Category Archives: Migwetch

Canoes at Northwestern University: Humanities Without Walls

NU canoe1Ralph Frese canoe at the at Skokie Lagoon. (Photo credit: John Low)

On May 30th I had the opportunity to visit Northwestern University and the folks affiliated with the Humanities without Walls grant group organized by Dr. Kelly Wisecup to discuss canoes and the relations of the Potawatomi people to the Chicago area. Specifically, I  spoke  about how the geography of the area made it a perfect place for Wigwas Jiimaan (birch bark canoes). Echicagou (Chicago) is at the North-South continental divide and with the many rivers there the first peoples of the region could travel east to the Atlantic Ocean via the St. Lawrence river, west to the Mississippi and then north to Minnesota, west along the Missouri River, east along the Ohio River or south all the way to the Gulf of Mexico.

We were able to secure a canoe made by Ralph Frese to also talk about the Chicago American Indian Center’s Canoe Club which revived canoeing in Chicago in the 1960’s and 1970’s. We put canoes in at Skokie Lagoon to try out the magic of canoeing and the day was completed with a workshop led by Dr. Margaret Pearce on mapping Indigenous homelands.

It was a great opportunity for me to make new friends and see old friends too. Thank you to everyone for your kind hospitality on a memorable journey.

Humanities Without Walls

Pokagons Collaborate with the Field Museum in Chicago on Native Exhibit

I was honored to give an Armour Lecture yesterday June 5 at the Field Museum of Natural History in Chicago. I spoke on the power of native baskets and the importance of the Black Ash Basket Coop to the Pokagon Potawatomi community. Highlighted were cofounders Julia Wesaw, Agnes Rapp, Judy Augusta, and Rae Daugherty. 

I was also honored to be invited to guest curate a temporary exhibit on Black Ash baskets at the Field Museum scheduled for Autumn 2021.

Many thanks to my hosts Alaka Wali, Debra Yepa-Pappan, and Eli Suzukovich for their kind hospitality and to everyone who came out for my talk!
Chi Migwetch!

More Here:

Pokagons collaborate with Field Museum on native exhibit

When Pokagon history professor John Low Ph.D., heard that The Field Museum in Chicago would embark on a project to revamp its dated Native North America Exhibit Hall, he brought that to the attention of the tribe’s Traditions and Repatriation Committee and the Department of Language & Culture. Committee members Christine and Gary Morseau and Jason S. Wesaw, as well as Marcus Winchester, director, and Blaire Topash-Caldwell, archivist, from the Department, went to view the museum’s collection. They met with Debra Yepa-Pappan, a Pueblo artist and community engagement coordinator for the Native American exhibit renovation project at the museum, who asked for Pokagon participation in the project. Topash-Caldwell is now serving on the committee reviewing the museum’s renovation.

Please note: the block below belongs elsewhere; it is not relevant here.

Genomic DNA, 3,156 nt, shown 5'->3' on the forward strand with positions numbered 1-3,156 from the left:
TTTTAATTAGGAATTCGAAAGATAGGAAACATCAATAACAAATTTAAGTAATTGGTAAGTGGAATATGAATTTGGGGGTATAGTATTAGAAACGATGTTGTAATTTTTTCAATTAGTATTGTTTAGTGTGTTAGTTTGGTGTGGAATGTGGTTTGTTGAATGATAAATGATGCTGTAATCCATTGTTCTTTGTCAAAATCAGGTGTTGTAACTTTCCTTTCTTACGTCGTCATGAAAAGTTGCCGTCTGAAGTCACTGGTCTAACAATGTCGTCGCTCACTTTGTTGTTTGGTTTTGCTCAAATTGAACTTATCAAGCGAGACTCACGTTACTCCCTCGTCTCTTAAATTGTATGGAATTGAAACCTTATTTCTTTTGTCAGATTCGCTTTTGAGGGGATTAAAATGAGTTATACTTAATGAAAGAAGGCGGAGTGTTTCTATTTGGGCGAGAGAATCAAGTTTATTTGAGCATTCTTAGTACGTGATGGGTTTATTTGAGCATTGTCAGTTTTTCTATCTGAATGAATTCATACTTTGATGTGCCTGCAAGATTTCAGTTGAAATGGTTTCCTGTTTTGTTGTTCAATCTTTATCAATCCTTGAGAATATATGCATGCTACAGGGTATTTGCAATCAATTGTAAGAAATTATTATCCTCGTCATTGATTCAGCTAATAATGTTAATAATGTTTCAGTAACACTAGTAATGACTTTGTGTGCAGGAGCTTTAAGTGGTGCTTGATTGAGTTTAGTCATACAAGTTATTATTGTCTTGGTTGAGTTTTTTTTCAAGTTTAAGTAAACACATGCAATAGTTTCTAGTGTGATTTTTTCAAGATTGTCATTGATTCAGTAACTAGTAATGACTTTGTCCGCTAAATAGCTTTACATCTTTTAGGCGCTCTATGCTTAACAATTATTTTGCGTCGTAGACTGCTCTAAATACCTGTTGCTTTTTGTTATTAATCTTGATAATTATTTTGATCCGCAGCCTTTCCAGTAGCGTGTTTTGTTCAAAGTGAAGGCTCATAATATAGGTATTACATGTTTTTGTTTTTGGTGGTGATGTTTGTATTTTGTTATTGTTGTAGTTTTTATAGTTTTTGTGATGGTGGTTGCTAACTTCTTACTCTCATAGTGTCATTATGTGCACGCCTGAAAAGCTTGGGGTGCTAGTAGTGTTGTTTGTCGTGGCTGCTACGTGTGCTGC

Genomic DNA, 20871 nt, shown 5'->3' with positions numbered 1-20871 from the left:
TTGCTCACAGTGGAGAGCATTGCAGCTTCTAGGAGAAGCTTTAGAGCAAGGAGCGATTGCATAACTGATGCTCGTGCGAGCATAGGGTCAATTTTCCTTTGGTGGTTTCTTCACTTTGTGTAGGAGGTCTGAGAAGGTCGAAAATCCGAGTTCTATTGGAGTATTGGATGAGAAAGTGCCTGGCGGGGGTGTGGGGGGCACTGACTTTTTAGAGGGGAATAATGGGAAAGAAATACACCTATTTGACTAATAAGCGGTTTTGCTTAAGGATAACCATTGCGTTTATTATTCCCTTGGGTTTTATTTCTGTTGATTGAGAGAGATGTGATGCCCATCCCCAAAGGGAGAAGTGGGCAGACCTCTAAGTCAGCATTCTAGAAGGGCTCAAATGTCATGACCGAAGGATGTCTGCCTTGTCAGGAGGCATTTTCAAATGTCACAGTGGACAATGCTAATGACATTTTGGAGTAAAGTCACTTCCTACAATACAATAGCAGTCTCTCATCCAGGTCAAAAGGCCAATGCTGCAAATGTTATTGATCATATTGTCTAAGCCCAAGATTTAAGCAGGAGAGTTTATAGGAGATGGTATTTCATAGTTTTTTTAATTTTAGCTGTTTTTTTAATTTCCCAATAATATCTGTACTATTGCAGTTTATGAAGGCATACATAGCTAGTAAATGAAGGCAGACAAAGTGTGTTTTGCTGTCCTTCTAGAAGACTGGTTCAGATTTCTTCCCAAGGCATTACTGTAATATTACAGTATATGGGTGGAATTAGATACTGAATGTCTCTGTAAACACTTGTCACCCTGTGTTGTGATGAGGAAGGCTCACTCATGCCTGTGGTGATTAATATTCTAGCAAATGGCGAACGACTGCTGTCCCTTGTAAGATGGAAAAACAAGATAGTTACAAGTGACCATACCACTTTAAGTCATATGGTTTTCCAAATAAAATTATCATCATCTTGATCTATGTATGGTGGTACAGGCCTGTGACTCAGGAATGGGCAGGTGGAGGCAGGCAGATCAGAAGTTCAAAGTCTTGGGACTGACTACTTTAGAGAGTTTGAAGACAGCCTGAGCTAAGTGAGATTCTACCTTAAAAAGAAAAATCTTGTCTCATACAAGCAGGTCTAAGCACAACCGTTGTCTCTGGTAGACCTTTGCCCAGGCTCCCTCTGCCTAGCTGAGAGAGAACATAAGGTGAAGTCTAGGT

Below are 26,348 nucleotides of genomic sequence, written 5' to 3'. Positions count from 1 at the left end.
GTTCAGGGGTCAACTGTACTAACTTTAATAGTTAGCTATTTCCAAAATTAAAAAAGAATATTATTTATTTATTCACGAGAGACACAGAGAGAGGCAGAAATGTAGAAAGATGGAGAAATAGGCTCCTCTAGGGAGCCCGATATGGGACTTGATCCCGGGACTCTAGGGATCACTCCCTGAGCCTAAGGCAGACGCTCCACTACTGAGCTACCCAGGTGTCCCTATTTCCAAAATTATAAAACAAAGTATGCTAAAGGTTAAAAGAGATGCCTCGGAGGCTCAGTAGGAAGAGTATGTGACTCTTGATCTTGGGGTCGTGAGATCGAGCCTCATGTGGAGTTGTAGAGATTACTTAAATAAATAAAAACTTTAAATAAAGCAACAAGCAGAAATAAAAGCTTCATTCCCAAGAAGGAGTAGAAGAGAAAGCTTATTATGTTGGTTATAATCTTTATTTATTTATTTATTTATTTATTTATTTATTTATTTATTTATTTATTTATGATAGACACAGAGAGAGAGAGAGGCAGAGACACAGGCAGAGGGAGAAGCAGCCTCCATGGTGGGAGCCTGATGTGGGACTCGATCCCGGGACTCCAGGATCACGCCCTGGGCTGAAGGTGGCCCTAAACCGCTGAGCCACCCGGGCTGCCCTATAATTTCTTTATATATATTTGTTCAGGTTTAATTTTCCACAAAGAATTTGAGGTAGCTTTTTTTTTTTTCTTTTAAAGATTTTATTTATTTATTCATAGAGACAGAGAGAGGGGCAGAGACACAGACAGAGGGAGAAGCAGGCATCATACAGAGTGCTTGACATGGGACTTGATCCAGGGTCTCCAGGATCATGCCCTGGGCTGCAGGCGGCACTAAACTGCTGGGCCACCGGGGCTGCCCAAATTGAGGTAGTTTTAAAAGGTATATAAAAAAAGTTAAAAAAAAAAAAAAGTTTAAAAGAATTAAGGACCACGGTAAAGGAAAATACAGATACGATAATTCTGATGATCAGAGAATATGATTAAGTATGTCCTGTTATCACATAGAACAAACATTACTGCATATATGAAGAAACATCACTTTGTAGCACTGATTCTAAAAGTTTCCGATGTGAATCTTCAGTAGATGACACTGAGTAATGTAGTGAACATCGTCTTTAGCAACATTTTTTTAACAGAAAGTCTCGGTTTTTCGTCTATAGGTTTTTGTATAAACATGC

Recently, Winchester spoke at a ceremony dedicating and installing an acknowledgment of the original inhabitants of the land the museum occupies. The new plaque sits in a garden full of native plants and states: “The Field Museum resides on the traditional homelands of the Three Fires Confederacy: Ojibwe, Odawa, and Potawatomi. The area was also a site of trade, travel and healing for more than a dozen other native tribes.”

It is a “much, much needed renovation,” Field president and CEO Richard Lariviere said in the Chicago Tribune’s article about the ceremony and project. “This project intends to correct the way the museum tells the Native American history by doing so through the lens and voices of Native Americans.”

“It means a lot for such an influential museum in the United States to put themselves out there and acknowledge indigenous people as traditional land owners,” Winchester said after the ceremony that included a hand drum singer and a jingle dress dancer.

“I met people from other museums there,” he said. “I would most definitely like to see other museums follow their lead.”

The museum’s current exhibit will remain open throughout the three-year overhaul, with fall of 2021 as the targeted completion date.

Miigwetch! Thank You to the Snite Museum.

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I wanted to thank everyone at the Snite Museum of Art for their kind hospitality. I also wanted to thank my co-speaker, Christine Rapp-Morseau. Above is a pic of Christine speaking (I am to the left). I also received nice comments. Thank you to all who attended!

Posted with permission:

Dear Christine and John,

Thank you for all of the time and thought you put into making Saturday’s program such a success. I have heard from many people since how much they enjoyed the event and how much they learned (me included!). I especially appreciated the generous ways in which you each worked to make your particular areas of expertise accessible to a general audience.